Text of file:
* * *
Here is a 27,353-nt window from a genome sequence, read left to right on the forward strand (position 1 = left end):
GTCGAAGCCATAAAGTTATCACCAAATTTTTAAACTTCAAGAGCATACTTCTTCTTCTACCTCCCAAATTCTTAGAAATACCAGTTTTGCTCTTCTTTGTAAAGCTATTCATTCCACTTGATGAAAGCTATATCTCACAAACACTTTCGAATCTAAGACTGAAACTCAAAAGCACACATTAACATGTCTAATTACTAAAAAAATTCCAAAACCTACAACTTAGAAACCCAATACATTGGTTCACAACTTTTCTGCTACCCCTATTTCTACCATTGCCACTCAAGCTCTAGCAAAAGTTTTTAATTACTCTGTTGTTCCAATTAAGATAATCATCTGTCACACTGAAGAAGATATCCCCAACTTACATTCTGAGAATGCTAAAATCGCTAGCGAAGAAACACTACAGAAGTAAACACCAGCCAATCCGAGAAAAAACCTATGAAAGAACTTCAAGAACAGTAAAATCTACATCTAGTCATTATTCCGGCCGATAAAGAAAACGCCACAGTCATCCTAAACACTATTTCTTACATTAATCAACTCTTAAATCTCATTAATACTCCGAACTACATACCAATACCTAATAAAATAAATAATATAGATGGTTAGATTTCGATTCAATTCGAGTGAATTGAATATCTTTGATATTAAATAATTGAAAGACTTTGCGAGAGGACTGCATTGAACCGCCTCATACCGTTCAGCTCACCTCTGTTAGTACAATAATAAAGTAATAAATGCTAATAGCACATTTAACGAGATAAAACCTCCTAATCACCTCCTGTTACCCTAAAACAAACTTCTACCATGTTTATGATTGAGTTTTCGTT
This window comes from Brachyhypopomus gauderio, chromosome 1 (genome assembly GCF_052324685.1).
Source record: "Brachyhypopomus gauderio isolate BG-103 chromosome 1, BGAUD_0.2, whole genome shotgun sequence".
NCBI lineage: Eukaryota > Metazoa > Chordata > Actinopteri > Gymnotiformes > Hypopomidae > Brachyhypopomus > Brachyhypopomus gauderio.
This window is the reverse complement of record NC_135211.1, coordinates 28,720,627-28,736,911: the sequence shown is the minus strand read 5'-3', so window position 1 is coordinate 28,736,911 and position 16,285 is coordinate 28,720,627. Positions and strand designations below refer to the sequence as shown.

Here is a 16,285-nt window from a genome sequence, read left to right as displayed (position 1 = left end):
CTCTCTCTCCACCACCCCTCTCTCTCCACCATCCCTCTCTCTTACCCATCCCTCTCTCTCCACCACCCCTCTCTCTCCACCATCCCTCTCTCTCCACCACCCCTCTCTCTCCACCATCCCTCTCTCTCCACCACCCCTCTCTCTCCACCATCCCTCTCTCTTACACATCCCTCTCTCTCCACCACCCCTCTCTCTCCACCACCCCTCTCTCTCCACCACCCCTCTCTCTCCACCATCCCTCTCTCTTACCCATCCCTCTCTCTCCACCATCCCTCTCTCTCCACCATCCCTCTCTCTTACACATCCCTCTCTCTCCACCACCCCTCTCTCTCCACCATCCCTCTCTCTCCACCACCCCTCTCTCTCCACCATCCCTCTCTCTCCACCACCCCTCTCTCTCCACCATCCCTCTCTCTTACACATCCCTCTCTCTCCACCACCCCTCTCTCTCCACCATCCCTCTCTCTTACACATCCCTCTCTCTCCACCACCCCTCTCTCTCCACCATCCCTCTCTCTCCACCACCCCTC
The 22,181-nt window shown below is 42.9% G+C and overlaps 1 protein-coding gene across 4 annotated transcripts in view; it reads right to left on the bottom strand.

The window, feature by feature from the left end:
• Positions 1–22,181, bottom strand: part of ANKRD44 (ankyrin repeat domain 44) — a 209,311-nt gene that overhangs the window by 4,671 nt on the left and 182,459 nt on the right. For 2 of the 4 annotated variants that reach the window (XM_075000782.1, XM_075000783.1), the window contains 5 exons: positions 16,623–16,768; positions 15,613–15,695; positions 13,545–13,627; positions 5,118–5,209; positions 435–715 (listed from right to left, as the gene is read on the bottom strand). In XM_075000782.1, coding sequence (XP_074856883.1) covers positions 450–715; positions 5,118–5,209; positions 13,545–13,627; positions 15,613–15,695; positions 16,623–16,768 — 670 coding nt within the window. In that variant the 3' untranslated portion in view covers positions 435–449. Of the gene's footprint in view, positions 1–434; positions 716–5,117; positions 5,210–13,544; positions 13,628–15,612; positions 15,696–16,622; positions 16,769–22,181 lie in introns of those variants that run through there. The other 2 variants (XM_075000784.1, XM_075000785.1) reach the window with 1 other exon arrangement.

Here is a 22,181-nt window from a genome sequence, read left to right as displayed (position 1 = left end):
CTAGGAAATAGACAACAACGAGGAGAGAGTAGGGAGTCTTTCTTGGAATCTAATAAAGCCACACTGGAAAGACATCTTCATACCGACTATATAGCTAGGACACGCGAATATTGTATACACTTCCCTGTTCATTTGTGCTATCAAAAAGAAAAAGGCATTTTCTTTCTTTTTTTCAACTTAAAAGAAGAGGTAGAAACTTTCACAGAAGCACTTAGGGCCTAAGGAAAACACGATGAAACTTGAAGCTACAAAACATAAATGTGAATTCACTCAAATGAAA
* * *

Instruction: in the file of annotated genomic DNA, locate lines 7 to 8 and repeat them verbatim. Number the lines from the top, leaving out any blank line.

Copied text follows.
Here is a 16,285-nt window from a genome sequence, read left to right as displayed (position 1 = left end):
CTCTCTCTCCACCACCCCTCTCTCTCCACCATCCCTCTCTCTTACCCATCCCTCTCTCTCCACCACCCCTCTCTCTCCACCATCCCTCTCTCTCCACCACCCCTCTCTCTCCACCATCCCTCTCTCTCCACCACCCCTCTCTCTCCACCATCCCTCTCTCTTACACATCCCTCTCTCTCCACCACCCCTCTCTCTCCACCACCCCTCTCTCTCCACCACCCCTCTCTCTCCACCATCCCTCTCTCTTACCCATCCCTCTCTCTCCACCATCCCTCTCTCTCCACCATCCCTCTCTCTTACACATCCCTCTCTCTCCACCACCCCTCTCTCTCCACCATCCCTCTCTCTCCACCACCCCTCTCTCTCCACCATCCCTCTCTCTCCACCACCCCTCTCTCTCCACCATCCCTCTCTCTTACACATCCCTCTCTCTCCACCACCCCTCTCTCTCCACCATCCCTCTCTCTTACACATCCCTCTCTCTCCACCACCCCTCTCTCTCCACCATCCCTCTCTCTCCACCACCCCTC